Google’s Schmidt: “What Apple Has Learned Is That Maps Are Really Hard”
Google Executive Chairman Eric Schmidt, during an interview at the 92nd Street Y in New York last night, made the case that Apple should have kept Google Maps on the iPhone. “Apple’s done very well using our maps,” he joked. When asked directly about a forthcoming iOS Google Maps app, Schmidt gave the familiar line […]
Google Executive Chairman Eric Schmidt, during an interview at the 92nd Street Y in New York last night, made the case that Apple should have kept Google Maps on the iPhone. “Apple’s done very well using our maps,” he joked.
When asked directly about a forthcoming iOS Google Maps app, Schmidt gave the familiar line that he didn’t want to “pre-announce” products. He also repeated another line he’s said before: “Apple would have to approve it.”
Multiple reports have effectively confirmed that Google is working on an iOS maps app. These reports also suggest that since the public announcement of Apple Maps in June Google has been working on this. Yet there are also seemingly contradictory reports asserting that Google was blindsided by the timing of Apple’s release of its own mapping product.
In contrast to those reports, Schmidt calmly asserted that Google anticipated Apple Maps “long ago” because of the various acquisitions the company made in the mapping space, starting in 2009 with Placebase. “We knew this was coming,” Schmidt explained.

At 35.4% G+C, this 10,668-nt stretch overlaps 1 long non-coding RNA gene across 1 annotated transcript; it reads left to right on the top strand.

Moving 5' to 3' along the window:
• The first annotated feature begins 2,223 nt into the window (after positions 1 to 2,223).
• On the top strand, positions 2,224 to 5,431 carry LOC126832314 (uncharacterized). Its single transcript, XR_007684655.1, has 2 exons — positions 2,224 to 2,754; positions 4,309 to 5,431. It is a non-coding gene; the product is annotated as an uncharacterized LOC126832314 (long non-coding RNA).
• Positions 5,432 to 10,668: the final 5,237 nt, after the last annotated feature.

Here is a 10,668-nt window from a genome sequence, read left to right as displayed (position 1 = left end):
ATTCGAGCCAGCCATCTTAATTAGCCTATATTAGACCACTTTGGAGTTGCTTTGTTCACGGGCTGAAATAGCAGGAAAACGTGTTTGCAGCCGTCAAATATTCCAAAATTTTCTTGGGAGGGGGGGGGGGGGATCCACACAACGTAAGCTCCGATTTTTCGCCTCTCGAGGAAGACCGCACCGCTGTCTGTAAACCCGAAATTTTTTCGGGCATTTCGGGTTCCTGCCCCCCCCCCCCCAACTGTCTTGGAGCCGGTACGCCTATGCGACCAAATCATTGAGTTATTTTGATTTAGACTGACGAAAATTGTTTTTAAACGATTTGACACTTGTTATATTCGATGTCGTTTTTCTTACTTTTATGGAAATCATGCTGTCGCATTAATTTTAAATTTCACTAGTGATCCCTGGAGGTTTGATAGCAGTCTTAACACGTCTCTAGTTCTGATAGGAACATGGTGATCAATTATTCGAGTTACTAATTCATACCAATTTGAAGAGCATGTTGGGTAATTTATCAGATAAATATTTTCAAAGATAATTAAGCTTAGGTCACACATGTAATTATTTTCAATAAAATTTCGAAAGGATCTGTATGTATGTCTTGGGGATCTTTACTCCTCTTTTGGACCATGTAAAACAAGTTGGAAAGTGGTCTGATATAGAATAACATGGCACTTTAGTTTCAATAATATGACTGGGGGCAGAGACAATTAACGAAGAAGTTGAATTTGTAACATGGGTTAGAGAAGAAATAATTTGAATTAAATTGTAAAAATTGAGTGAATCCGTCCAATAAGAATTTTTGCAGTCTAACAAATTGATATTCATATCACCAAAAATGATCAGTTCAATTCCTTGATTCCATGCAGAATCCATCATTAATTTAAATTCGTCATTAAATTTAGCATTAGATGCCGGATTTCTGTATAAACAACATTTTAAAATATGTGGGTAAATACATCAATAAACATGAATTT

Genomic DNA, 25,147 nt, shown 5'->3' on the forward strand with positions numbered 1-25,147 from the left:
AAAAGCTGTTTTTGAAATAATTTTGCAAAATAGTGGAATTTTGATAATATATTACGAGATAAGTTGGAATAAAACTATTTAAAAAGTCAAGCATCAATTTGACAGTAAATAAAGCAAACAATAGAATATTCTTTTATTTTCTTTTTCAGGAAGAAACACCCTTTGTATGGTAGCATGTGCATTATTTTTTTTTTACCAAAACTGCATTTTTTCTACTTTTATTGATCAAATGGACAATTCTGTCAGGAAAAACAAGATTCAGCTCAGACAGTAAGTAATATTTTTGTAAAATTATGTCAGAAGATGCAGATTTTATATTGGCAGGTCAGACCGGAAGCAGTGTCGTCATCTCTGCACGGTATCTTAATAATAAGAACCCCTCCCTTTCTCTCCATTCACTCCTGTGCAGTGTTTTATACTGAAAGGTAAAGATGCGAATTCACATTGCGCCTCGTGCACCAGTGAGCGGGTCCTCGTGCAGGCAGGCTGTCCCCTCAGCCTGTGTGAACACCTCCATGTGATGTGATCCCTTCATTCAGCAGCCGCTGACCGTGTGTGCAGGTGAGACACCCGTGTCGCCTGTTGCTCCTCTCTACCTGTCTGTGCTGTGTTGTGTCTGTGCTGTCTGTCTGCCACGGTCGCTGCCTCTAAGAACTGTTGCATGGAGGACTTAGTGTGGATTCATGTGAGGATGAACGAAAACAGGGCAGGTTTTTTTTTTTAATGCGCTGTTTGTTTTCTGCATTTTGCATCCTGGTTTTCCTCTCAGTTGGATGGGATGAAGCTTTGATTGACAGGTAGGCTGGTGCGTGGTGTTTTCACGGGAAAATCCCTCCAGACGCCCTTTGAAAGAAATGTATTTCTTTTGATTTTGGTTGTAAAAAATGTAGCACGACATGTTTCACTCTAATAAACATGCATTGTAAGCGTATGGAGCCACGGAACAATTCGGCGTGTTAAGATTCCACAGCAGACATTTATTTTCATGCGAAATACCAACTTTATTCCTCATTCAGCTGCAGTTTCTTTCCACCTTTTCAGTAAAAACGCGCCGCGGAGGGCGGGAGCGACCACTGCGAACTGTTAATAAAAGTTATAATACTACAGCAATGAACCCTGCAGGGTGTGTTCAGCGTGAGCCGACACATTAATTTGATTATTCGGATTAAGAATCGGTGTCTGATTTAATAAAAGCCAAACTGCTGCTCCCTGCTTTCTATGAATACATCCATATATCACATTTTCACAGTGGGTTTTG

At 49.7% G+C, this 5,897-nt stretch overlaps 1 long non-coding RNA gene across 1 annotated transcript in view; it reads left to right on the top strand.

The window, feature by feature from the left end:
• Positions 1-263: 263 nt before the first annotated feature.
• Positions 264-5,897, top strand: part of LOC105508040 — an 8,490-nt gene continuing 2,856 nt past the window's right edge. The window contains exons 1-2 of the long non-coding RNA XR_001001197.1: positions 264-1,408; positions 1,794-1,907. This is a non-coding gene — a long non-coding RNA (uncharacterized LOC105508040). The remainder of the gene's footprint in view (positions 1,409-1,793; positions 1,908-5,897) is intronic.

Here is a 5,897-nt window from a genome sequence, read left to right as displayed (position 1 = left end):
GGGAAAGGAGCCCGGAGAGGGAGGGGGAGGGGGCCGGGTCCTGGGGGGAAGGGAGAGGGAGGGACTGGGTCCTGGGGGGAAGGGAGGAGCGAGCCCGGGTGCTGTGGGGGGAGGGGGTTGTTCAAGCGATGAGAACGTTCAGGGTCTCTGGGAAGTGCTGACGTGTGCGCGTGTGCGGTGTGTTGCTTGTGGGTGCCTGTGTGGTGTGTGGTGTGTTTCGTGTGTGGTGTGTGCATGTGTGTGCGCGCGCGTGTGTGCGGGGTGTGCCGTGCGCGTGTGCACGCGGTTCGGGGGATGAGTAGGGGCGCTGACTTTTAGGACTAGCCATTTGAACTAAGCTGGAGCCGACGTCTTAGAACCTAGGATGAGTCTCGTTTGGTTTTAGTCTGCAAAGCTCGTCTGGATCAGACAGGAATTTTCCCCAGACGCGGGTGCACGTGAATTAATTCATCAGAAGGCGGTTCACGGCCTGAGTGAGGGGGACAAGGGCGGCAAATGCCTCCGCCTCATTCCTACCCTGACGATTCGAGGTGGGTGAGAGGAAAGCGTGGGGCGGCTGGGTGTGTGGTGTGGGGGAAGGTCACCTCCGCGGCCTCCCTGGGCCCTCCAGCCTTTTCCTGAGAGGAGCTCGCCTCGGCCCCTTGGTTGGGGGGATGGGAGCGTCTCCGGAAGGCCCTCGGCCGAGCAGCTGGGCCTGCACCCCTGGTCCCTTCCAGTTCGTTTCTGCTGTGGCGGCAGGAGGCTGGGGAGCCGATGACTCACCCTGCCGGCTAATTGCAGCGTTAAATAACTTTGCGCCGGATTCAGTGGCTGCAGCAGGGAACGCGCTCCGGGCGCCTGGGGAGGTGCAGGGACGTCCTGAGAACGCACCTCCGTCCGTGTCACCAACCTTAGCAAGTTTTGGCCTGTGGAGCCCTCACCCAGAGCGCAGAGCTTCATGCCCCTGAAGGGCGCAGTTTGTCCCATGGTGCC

When interviewer Walt Mossberg suggested Apple was motivated to do its own maps because of the absence of turn-by-turn navigation and the functionality gap between maps on Android and the iPhone, Schmidt sidestepped the question. “We had negotiated all these details with Apple and the fact of the matter is that they had decided a long time ago to do their own maps.”
I suspect we’ll never know exactly what happened between the companies and their negotiation over navigation and other mapping features. Google has suggested Apple was unreasonable in its demands and desire for control. But other reports argue that Google wanted to maintain key features as exclusive to the Android platform. As an aside, maps were apparently also a stumbling block in failed Nokia-Google negotiations over the Android platform (Nokia owns mapping provider Navteq).
“What Apple has learned is that maps are really hard,” said Schmidt. “We invested hundreds of millions of dollars in satellite work, airplane work, drive-by work to get the maps accurate. We think we have the best product in the industry.”
He added that he thought Apple Maps would also get better over time. The question is how long will that take and whether Apple will need to buy more companies to accelerate the process.
You can watch the full Eric Schmidt interview below.
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